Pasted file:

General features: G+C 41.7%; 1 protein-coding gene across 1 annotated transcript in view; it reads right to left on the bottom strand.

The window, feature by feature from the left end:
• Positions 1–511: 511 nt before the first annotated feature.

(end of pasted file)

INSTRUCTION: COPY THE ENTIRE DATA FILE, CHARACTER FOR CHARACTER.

General features: G+C 41.7%; 1 protein-coding gene across 1 annotated transcript in view; it reads right to left on the bottom strand.

The window, feature by feature from the left end:
• Positions 1–511: 511 nt before the first annotated feature.